Unfortunately I'm being forced to work with a piece of software that handles automatically mounting and unmounting a network volume very poorly; it has an annoying tendency to leave a directory where the mount point was, but can't cope properly with that being the case when mounting the volume again later (it's supposed to tidy up but often doesn't).

Naturally I'm on at the developers to get that fixed, but in the meantime I need to do something to tidy up the mount point(s) myself.

So essentially what I need to do is remove the directory, but only if it isn't currently a mount point (as I don't want to delete the volume's contents by accident).

Now, I can get the device ID of the directory and compare it to the device ID of root easily enough, but there's a possibility of a race-condition if I use such a comparison, i.e- if the volume is mounted between checking device IDs and calling rm -r /mnt/point.

Are there any alternatives? I was intrigued by the possibility of using the find command's -xdev option, but I'm not sure how I would actually provide a point of comparison, as find /mnt/point -xdev won't work as the target and its contents are the same device.

Also, using rmdir on the assumption that the leftover folder will always be empty seems unreliable, as on some systems a mount point may have a file inside; macOS for example leaves an .autodiskmounted file inside. While I could create a list of such cases and handle them, it'd be nice (and hopefully useful to others) to have a more general purpose solution for future reference, if such a thing is possible.

  • 2
    Not sure about Mac OS but on Linux, you can run "mount" on it's own to get a list of mounted file systems. You can then use something like awk to parse the directories and compare them to the one in question. Commented Sep 26, 2017 at 10:34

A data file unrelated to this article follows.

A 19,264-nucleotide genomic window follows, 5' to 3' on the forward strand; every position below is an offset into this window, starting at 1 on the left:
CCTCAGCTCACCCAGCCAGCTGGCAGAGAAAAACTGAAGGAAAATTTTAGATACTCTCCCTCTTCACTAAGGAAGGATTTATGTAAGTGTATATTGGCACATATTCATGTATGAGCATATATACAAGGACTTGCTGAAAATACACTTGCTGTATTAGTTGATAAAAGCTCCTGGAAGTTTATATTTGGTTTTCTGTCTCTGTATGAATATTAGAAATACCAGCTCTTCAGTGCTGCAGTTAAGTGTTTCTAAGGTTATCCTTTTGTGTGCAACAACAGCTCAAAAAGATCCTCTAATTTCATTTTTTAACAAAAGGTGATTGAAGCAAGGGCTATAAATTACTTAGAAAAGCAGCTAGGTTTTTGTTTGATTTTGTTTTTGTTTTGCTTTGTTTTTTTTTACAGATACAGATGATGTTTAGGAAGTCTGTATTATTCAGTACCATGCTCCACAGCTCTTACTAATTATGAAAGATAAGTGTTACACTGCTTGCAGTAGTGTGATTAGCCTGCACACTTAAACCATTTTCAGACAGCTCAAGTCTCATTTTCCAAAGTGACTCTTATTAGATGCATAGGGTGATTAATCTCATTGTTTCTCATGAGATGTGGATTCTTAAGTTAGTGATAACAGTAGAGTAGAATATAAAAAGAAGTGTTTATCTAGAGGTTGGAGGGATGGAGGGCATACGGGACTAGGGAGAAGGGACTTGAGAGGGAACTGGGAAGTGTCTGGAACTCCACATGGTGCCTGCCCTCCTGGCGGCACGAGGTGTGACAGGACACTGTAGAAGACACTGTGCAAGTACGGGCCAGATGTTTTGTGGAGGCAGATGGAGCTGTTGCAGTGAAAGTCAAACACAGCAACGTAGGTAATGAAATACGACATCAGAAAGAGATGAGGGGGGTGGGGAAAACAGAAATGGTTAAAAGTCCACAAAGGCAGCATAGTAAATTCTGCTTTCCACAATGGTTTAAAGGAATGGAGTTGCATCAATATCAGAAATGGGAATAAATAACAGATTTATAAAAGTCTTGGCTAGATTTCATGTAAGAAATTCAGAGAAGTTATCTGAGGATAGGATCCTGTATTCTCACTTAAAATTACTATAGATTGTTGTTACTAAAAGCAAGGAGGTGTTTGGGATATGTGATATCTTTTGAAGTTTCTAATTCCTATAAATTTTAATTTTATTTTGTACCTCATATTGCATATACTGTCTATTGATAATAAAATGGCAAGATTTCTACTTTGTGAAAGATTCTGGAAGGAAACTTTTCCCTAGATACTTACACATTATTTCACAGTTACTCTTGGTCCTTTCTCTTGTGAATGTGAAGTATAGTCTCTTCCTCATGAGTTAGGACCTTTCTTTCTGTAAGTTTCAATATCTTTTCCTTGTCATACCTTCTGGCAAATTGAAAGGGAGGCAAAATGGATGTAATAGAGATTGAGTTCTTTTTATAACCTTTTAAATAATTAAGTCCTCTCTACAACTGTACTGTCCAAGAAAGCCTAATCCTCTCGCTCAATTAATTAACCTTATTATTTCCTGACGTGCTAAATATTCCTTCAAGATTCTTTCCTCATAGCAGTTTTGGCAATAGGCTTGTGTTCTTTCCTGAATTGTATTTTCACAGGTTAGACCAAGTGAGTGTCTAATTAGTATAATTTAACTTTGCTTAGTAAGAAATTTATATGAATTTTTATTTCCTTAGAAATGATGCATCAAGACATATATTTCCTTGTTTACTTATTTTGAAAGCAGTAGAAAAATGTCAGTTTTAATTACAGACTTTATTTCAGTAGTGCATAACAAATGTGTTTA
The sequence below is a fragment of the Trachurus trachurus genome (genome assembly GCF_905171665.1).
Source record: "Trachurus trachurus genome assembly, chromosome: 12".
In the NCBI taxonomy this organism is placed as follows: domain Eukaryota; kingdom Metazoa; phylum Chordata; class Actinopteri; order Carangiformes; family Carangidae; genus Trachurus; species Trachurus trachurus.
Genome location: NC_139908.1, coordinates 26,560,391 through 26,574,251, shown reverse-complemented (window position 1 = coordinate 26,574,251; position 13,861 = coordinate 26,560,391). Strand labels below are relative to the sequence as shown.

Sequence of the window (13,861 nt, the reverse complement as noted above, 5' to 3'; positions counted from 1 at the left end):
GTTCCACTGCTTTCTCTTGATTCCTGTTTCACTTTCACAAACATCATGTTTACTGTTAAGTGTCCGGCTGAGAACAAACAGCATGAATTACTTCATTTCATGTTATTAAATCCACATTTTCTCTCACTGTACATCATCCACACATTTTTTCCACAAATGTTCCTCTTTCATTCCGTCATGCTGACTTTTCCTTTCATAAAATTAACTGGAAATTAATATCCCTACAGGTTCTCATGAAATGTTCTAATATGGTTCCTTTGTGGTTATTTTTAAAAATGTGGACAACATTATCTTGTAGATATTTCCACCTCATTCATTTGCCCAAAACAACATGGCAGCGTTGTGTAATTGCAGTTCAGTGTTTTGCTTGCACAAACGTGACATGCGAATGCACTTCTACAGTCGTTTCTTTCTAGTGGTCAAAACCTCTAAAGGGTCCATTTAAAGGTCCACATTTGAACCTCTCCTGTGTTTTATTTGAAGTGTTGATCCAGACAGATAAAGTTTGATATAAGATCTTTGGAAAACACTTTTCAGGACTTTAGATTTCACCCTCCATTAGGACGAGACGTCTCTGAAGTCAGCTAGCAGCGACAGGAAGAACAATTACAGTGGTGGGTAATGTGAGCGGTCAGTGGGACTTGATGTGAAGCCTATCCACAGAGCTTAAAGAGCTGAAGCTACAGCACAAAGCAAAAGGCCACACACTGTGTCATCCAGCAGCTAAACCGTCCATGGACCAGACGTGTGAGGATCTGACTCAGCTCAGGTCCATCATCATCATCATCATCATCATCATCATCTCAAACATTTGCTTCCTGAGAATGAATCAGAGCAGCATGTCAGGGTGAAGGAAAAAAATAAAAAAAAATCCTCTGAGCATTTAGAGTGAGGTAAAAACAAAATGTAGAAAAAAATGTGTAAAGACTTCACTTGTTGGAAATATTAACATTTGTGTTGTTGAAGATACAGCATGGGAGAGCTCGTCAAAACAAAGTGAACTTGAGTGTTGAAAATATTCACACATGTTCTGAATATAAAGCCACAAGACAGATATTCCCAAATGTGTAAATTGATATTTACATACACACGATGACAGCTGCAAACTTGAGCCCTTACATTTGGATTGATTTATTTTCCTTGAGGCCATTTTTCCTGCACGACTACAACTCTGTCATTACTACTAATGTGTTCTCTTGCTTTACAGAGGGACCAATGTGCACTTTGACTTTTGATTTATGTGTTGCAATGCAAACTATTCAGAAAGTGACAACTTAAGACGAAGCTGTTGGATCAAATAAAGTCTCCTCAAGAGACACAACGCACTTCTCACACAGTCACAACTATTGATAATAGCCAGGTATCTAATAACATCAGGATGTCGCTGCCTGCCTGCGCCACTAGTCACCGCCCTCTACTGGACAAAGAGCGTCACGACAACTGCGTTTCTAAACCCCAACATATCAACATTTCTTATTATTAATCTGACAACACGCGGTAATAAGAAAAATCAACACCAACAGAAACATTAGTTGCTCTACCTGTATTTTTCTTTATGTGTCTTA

• What's your OS platform? (Please tag it.) We don't have GNU utilities on Mac systems or embedded Linux-based systems that would otherwise be expected as standard on full Linux-based systems. Commented Sep 27, 2017 at 0:48

3 Answers 3


If the directory is a mount point, it will be busy and you shouldn't be able to rename it.

$ sudo mv /mnt /mnt.old
mv: cannot move '/mnt' to '/mnt.old': Device or resource busy

If it's just a regular directory, you should be able to rename it.

$ sudo mv /mnt /mnt.old

If the move succeeds, re-create the mount directory and delete the renamed directory. Optionally, you can validate the renamed directory is part of the filesystem you expect before removal.

  • Looks like we may have a winner! Super compatible and like all good solutions it's so simple I'm now kicking myself for not thinking of it on my own! It looks like the "can't move a mountpoint" condition applies to all unix-y systems I have at the moment (Macs, a NAS, couple of servers). Unless there's an exception to this somewhere it seems like a good general purpose solution.
    – Haravikk
    Commented Sep 27, 2017 at 13:01

If you are using Linux

You can test if a directory is a mount point using mountpoint.

To avoid mount point appearing/disappearing between test and rm -r, you need to run the script in a separate mount namespace with private subtree (mounts do not propagate from/to new namespace). This can be accomplished with unshare.

unshare -m --propagation private -- "<delete script>"

Everything in same script:


unshare -m --propagation private -- sh -e <<EOF

if ! mountpoint -q "<path>"; then
    rm -r "<path>"


You cannot rmdir a directory that's not empty or one that's a mountpoint. So this will satisfy your requirement:

rm -f mountpoint/.autodiskmounted    # MacOS cookie
rmdir mountpoint 2>/dev/null

If you're running in a script with exit on error set, you can use rmdir ... || true. (Note that --ignore-fail-on-non-empty is of little use, because we will get an uncaught error when attempting to remove a mountpoint.)

I should point out that I don't have access to a Mac system so I cannot test whether the .autodiskmounted file is present when the filesystem really is mounted, or whether it's a placeholder for when the filesystem is unmounted.

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